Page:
If you follow me at all on Facebook, you know one of the running themes on my page and wherever I go on there is to have people state that they affirm the virgin birth, which I do affirm. A lot of people wonder how this all got started and why we do it. While it is humorous, there is actually a point to the regular affirmation of the virgin birth, which I do affirm.

Over a year ago, a friend of mine and I were engaging with a skeptic on the Unbelievable? Facebook page. He kept using the same kind of argument that if Paul believed in the virgin birth (Which I do affirm) surely he would have mentioned it. We tried to point out that this was a high-context society and the oral tradition would cover that and it would be assumed that the listeners had a background where they were already familiar with the message of the Gospel and the letters of Paul were to clarify matters of debate and unless there was no debate on the virgin birth (Which I do affirm) there was no need to mention it.

To give a contrast, we pointed out that our churches, our pastors believe in the virgin birth (Which I do affirm), but they don’t have a need to mention it constantly. Then, in a bit of humor, it started becoming something that in every post we made, we stated we affirm the virgin birth. (Which I do affirm) The humor moved on from that post and now there is even a Facebook page called “I affirm the virgin birth.” (Which I do affirm.)

While humorous, it’s important to note that if it looks ridiculous to you, that’s to make the point. Christ mythers for instance are the worst in this category stating that everything had to be explicitly stated, unless of course it’s in the Gospels which just don’t count. (And they do affirm the virgin birth, which I also affirm) The argument from silence just really doesn’t cut it for historians. It’s meanwhile one of the favorite arguments of Christ mythers.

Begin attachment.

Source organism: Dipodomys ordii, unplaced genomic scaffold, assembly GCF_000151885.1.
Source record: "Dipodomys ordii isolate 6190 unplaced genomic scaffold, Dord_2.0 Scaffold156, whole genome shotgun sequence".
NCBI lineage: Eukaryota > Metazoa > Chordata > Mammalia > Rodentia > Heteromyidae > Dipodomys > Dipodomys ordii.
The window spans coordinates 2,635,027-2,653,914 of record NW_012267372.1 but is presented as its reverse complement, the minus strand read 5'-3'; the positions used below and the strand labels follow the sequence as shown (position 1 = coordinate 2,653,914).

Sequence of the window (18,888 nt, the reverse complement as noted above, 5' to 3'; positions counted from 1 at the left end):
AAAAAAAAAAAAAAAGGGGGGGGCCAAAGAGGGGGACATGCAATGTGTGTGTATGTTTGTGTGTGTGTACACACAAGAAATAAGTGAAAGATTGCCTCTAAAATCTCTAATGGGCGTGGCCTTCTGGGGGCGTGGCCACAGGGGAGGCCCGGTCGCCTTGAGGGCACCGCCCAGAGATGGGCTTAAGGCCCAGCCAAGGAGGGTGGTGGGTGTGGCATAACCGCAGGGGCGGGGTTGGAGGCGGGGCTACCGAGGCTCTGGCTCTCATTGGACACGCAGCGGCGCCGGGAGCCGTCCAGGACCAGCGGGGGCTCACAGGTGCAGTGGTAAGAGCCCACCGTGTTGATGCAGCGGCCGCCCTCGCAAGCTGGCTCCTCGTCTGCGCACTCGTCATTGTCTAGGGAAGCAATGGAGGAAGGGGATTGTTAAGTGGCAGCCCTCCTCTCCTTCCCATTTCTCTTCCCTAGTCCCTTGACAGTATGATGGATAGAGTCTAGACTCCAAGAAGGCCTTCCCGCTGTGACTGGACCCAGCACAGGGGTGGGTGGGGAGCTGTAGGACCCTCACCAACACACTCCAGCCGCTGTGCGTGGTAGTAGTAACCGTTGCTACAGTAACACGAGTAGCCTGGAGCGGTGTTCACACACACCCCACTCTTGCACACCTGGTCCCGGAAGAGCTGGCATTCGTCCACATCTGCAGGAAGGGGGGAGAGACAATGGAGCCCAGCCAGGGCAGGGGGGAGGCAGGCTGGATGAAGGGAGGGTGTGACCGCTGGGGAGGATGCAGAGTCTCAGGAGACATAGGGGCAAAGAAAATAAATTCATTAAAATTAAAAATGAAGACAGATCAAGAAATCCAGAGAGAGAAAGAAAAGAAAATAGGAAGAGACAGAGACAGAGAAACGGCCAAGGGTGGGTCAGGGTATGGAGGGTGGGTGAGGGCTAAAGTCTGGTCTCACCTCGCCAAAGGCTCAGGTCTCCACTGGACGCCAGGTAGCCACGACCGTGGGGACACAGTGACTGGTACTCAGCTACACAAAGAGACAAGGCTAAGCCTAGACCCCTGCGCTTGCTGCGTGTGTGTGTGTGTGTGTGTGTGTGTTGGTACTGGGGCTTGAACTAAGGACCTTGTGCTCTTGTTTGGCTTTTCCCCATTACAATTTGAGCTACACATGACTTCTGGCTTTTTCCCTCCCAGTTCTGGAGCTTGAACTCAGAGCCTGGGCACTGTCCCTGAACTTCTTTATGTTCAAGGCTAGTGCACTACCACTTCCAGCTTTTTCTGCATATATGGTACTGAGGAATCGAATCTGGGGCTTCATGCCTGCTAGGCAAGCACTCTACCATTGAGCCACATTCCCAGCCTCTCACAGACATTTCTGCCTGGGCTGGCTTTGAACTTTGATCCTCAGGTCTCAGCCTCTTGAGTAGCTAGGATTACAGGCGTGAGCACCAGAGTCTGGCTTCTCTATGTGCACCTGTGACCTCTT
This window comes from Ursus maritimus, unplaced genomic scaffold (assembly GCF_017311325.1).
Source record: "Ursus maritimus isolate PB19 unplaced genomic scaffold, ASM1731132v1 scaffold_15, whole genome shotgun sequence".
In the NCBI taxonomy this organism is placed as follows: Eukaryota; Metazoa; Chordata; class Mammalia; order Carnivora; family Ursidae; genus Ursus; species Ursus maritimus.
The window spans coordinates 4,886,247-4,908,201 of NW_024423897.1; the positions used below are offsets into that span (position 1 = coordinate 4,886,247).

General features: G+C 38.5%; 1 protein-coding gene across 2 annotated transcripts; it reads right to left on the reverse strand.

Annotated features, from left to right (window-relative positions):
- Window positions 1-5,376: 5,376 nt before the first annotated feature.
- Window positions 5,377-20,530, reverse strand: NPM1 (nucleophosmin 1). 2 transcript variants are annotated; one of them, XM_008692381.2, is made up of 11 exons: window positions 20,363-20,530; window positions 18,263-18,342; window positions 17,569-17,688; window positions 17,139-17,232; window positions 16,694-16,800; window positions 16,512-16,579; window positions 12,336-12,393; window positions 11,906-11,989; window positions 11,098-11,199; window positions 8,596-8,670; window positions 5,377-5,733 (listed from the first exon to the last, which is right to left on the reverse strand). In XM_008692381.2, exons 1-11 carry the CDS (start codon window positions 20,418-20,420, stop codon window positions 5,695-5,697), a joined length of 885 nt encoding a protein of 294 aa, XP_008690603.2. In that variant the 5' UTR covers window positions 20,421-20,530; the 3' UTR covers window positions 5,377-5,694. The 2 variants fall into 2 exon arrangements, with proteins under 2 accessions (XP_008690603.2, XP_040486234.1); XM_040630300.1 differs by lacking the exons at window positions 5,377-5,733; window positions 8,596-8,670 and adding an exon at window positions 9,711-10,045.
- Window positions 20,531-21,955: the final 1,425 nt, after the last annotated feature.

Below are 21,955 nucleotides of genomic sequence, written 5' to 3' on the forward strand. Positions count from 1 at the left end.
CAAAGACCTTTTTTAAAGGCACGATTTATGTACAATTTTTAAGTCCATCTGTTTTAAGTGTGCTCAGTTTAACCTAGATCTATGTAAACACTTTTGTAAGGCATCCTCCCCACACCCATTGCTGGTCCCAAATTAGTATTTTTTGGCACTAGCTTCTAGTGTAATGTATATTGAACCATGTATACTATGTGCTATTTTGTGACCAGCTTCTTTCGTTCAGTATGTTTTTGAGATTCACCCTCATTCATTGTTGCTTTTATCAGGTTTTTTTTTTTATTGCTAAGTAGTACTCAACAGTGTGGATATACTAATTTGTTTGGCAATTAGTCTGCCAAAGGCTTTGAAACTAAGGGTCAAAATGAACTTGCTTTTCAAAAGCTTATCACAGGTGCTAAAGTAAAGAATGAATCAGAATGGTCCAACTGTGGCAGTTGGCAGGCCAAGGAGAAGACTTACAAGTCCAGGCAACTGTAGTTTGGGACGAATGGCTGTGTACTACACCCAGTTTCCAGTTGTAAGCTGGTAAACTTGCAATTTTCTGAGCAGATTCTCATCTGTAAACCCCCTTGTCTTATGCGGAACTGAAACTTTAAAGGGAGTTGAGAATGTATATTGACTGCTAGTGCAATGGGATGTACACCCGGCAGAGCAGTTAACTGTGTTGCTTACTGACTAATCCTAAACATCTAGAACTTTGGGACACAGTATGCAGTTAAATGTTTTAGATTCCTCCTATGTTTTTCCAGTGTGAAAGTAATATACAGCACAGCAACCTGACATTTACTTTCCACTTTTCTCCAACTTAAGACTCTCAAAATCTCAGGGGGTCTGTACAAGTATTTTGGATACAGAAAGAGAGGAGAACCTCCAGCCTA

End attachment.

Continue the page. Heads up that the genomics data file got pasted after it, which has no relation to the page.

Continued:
When you go to a church service, it’s normally assumed a sort of background beliefs so they don’t need to be explained every sermon. Now of course, a pastor could teach to someone assuming they have no background knowledge, but that does not mean he’ll give an exhaustive account of everything that he believes. After all, at most churches I’ve been to, I’ve rarely heard the pastor state explicitly that he affirms the virgin birth. (Which I do affirm)

Of course, there are times the argument from silence has some validity. For instance, Muslims like to point to the Gospel of Barnabas as a testament of Jesus. Unfortunately, we have no manuscripts or mentions of the Gospel of Barnabas and strangely enough, it seems to coincide well with Islamic doctrines. Where silence is expected though, the argument from silence is weak. Thus, we are not surprised when we have no explicit statements from Paul that he affirms the virgin birth. (Which I do affirm)

Humor is a great teacher and I prefer to use it whenever I can. This has been going on for a year and I see no sign of it stopping and hopefully, the point will be made to Christ mythers and others that Paul doesn’t have to explicitly mention something like the virgin birth (Which I do affirm). Silence does not mean as much as it is thought to mean.

And by the way, just in case you don’t know, I affirm the virgin birth.

In Christ,
Nick Peters